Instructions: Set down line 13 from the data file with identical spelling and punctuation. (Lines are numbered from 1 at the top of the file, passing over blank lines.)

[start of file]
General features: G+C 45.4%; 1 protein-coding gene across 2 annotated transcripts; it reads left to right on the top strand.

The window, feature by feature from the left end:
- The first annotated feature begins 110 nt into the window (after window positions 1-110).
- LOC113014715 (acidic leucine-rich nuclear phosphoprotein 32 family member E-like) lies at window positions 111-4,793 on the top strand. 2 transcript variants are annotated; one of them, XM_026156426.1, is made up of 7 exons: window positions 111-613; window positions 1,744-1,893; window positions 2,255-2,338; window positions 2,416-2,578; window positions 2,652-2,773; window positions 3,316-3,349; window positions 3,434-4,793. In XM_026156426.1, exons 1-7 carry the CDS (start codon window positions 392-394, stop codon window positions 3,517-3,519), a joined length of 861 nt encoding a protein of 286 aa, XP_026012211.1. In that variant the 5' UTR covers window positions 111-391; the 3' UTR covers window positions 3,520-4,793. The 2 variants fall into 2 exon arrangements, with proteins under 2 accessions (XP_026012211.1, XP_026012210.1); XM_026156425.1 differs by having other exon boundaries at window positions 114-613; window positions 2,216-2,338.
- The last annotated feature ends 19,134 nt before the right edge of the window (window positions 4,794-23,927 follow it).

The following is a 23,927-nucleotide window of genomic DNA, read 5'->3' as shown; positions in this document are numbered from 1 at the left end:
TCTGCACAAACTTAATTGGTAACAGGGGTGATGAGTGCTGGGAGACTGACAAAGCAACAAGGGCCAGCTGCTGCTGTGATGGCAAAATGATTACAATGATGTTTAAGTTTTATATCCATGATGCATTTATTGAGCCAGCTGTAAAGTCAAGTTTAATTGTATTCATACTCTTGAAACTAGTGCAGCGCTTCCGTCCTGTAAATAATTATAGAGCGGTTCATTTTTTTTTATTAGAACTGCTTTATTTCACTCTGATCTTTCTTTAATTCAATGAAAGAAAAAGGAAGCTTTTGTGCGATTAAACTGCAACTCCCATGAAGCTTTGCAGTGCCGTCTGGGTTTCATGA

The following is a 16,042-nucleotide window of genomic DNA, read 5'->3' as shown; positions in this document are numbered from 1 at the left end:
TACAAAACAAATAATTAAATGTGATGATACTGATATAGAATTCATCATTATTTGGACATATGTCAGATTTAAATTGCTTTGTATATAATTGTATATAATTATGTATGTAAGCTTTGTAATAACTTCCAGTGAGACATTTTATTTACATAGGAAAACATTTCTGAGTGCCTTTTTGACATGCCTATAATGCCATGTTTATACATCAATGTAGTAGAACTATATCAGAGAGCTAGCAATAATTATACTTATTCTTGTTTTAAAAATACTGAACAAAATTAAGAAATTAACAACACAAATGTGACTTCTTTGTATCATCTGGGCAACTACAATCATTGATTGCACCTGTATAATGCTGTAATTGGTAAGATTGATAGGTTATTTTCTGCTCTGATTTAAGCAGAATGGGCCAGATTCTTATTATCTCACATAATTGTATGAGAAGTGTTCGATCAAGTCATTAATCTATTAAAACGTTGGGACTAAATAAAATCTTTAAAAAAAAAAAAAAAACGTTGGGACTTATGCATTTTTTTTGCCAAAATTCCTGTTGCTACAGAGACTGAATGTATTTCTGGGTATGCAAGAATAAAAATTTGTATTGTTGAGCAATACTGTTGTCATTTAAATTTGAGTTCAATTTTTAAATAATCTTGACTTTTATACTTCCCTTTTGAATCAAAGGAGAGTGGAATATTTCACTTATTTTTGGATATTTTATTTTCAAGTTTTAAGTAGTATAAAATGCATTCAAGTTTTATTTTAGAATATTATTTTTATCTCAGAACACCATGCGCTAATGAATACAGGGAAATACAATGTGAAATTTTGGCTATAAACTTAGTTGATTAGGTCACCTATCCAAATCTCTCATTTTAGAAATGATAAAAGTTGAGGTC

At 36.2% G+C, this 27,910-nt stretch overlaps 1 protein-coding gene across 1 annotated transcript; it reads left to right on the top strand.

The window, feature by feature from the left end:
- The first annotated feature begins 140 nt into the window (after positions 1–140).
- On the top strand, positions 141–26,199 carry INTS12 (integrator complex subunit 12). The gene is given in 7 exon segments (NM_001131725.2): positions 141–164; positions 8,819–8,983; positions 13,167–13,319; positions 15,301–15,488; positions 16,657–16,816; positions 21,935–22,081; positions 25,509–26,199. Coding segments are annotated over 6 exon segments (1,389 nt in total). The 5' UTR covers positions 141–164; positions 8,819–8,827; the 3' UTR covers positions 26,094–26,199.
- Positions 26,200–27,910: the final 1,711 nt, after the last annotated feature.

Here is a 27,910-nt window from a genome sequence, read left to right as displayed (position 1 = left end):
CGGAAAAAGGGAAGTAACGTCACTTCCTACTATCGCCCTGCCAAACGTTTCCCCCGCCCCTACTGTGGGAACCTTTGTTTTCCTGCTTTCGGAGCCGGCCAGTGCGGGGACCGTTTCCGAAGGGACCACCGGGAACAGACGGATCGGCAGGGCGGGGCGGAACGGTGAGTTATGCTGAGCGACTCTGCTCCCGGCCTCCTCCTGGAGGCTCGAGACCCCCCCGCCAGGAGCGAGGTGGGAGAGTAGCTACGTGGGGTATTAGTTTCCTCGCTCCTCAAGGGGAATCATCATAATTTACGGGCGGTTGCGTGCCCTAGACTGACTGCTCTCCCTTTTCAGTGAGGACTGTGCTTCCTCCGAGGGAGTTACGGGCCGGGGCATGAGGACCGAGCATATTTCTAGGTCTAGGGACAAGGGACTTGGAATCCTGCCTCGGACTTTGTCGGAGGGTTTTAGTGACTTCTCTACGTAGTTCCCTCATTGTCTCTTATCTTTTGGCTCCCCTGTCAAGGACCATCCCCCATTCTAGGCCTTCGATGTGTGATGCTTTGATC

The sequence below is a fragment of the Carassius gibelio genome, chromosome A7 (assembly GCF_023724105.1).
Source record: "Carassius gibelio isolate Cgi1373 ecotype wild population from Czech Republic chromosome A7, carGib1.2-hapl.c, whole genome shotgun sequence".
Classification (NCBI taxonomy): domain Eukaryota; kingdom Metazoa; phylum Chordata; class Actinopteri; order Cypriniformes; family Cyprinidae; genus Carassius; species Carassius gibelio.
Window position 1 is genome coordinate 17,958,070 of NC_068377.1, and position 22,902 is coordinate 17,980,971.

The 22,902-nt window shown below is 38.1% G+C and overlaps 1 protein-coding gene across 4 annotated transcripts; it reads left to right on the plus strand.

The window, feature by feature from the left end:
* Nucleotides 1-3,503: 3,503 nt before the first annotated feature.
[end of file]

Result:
- On the top strand, positions 141–26,199 carry INTS12 (integrator complex subunit 12). The gene is given in 7 exon segments (NM_001131725.2): positions 141–164; positions 8,819–8,983; positions 13,167–13,319; positions 15,301–15,488; positions 16,657–16,816; positions 21,935–22,081; positions 25,509–26,199. Coding segments are annotated over 6 exon segments (1,389 nt in total). The 5' UTR covers positions 141–164; positions 8,819–8,827; the 3' UTR covers positions 26,094–26,199.